I had a message from a constituent that they were going to 'punish' the Government for its actions over 'now supporting Brexit' by voting for another political party at the next election – in 2020 long after we have left the EU! The idea of using one's vote to punish a Government seems to me to be one of the most undemocratic things a voter could do.
Surely choosing our next Government should be a positive choice of which manifesto is better suited to the UK, of which is likely to move the UK on successfully; of which leader is best for the country; and of which Party is likely to deliver on their promises? But, if a democratic vote is sadly used to seek to punish this Government, the question then is punish them for what? Punish them for not kicking democracy in the teeth and accepting that on June 23rd a democratic decision was made? What this voter seems to have ignored is that it was the Liberal-Democrats who had the biggest proportional rebellion over this issue in the House of Commons when two of their 9 members refused to vote with their leader to oppose the European Union (Notification of Withdrawal) Bill. A rebellion small in numbers perhaps but significant in terms of the PR they are trying to generate from it.
You can only argue about the decision which was reached in the Referendum by re-running the arguments used in it. But I cannot see the point of that. To argue on the basis of somewhat bogus statistics that this was not a proper decision is reminiscent of some of the false promises used in the Referendum. Rather, what this voter should be doing is helping to shape the legislation which is now coming forward. He should be working to move us on rather than trying to change the past.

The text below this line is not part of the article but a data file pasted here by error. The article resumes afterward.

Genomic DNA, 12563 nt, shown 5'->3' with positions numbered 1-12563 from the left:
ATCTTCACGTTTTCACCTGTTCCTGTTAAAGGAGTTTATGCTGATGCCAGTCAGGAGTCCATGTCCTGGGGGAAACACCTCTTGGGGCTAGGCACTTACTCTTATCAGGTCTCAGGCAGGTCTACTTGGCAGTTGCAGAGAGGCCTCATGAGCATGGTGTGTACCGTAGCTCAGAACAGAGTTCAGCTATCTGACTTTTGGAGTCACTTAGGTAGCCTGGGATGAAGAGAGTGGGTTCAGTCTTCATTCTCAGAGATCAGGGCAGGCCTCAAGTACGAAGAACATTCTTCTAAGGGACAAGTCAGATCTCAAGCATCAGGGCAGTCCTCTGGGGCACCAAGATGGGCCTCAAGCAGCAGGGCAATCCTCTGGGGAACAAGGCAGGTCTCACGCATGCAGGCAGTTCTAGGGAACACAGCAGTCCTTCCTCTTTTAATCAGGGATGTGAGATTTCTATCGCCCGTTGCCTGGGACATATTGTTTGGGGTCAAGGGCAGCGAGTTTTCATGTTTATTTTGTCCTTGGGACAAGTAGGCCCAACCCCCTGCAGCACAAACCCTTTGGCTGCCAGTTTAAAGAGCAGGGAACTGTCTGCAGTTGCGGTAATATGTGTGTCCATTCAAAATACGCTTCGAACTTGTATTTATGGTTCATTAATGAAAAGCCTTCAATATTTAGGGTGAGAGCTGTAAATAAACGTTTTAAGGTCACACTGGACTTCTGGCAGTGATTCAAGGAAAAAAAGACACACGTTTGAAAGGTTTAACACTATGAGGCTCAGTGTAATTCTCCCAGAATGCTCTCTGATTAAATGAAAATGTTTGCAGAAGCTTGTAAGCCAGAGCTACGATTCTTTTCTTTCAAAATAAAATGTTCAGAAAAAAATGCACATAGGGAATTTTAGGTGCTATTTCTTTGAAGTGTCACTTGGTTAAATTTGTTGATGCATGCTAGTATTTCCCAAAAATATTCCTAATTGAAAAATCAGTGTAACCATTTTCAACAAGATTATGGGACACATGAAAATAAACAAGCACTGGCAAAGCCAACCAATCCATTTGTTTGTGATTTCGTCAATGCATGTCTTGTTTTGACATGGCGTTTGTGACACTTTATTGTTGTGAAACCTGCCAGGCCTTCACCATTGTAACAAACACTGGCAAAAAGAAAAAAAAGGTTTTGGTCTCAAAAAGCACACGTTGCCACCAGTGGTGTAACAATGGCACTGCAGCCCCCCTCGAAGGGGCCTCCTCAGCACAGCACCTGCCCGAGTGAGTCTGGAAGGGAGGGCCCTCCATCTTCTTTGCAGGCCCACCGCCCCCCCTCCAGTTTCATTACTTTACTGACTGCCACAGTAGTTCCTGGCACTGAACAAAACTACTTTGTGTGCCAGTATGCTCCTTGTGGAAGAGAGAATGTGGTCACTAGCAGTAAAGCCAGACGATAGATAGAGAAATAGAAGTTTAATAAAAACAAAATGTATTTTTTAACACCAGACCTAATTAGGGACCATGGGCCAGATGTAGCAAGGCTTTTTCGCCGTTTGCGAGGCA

Or take the constituent who argues that I do not understand my duty as an MP because I could have honourably resisted the vote in the House of Commons. Honourably resisted what? – the democratic will expressed in the Referendum? And why is it 'honourable' to do this?
Take too the notion that I should have voted against the European Union (Notification of Withdrawal) Bill because the constituency voted Remain. The suggestion this makes that the Referendum was not a national referendum but one based on a unit which wasn't even used for counting the votes – namely the constituency – is not that different to the dubious statistics that characterised the Referendum itself. This was a national Referendum and the counting areas were district council areas. It is also irrelevant. The referendum was run, the vote cast and we Remainers lost. Again, we need to move on.
Second, just when did the people of this constituency vote on the idea that the Prime Minister should be deprived of the right to be able to trigger Article 50 at a time of her own choosing? That is all the Bill did. It put the clock back to a time before the Supreme Court judgement. And all this, of course, ignores all the arguments about whether MPs are delegates or representatives.
A decision was made on June 23rd. We now just need to get on with delivering it. This is not a time for re-running the Referendum and it is not a time for wasting a vote on a futile exercise in punishment.